Controlling annual bluegrass

poaAnnual bluegrass is a persistent problem in lawns throughout the united states. Annual bluegrass or poa annua and commonly called spear grass is most notable for seed heads throughout the lawn in late spring and early summer. The seed heads will appear even on a neatly mowed lawn and break up uniformity. These seed heads will release and create the following years annual bluegrass crop.

All of this on its own is not a huge problem but annual bluegrass can not tolerate any heat and dies every summer, leaving behind large, brown patches and bare areas. Thus annual bluegrass is more of a weed than a turf grass. If you have noticed a grass type with white seed heads in the lawn that perishes every year and is very unsightly it is most likely Annual Bluegrass.

Controlling annual bluegrass requires a special process that may seem strange but I have done it and it works, and no it is not round up!

To control annual bluegrass you need to apply a pre-emergent crabgrass control in the fall.

The product I used to control poa annua is predemethlyn but barricade and dimension are also labeled for its control with a fall treatment. The reason this works is that annual bluegrass germinates in the late summer or early fall when temperatures drop and survives until seeding the following year. When you apply a pre emergent in the fall it prevents the weed from germinating therefore ending the cycle of annual bluegrass. Apply your control product the same way that you would in the spring for crabgrass control and be sure to follow the labels directions for poa annua.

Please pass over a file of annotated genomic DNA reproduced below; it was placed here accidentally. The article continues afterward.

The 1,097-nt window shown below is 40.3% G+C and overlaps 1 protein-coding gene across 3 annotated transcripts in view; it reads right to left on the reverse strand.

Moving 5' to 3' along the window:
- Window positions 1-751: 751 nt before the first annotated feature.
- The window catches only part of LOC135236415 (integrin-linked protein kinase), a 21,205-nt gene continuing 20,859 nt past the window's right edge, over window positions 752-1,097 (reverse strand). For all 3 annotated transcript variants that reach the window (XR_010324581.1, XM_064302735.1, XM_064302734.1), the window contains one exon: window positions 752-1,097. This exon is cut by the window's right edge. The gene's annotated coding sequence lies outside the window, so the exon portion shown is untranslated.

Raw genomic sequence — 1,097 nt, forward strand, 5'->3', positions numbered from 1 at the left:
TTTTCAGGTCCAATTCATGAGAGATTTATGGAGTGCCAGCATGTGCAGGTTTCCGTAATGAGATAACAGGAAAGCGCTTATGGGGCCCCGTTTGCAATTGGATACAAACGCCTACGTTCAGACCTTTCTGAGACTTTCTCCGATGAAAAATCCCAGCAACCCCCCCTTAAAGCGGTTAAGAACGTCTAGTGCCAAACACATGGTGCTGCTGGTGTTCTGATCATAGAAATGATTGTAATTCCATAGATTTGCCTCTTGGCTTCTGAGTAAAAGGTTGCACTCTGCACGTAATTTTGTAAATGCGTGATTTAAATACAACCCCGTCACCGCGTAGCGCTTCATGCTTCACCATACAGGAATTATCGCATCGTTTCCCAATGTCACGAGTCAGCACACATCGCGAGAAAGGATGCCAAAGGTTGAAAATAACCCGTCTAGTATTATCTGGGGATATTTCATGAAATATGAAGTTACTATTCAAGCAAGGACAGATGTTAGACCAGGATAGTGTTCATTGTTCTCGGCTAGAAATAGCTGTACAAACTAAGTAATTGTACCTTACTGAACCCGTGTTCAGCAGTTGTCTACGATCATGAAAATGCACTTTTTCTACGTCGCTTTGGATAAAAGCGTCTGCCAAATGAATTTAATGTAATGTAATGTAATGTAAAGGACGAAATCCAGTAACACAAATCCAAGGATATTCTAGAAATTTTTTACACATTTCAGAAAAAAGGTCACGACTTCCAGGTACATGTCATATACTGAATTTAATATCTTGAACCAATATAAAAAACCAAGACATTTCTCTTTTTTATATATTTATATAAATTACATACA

A few key points to keep in mind-

  • You can not do any fall seeding with this treatment, it will prevent turf seed from germinating.
  • Also this treatment will not prevent the following years crabgrass so be sure to make proper plans to make another pre-emergent treatment for crabgrass the following spring.

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If you have your own experience with poa to share or tips and tricks that work for controlling annual bluegrass please comment below. Thanks for reading!


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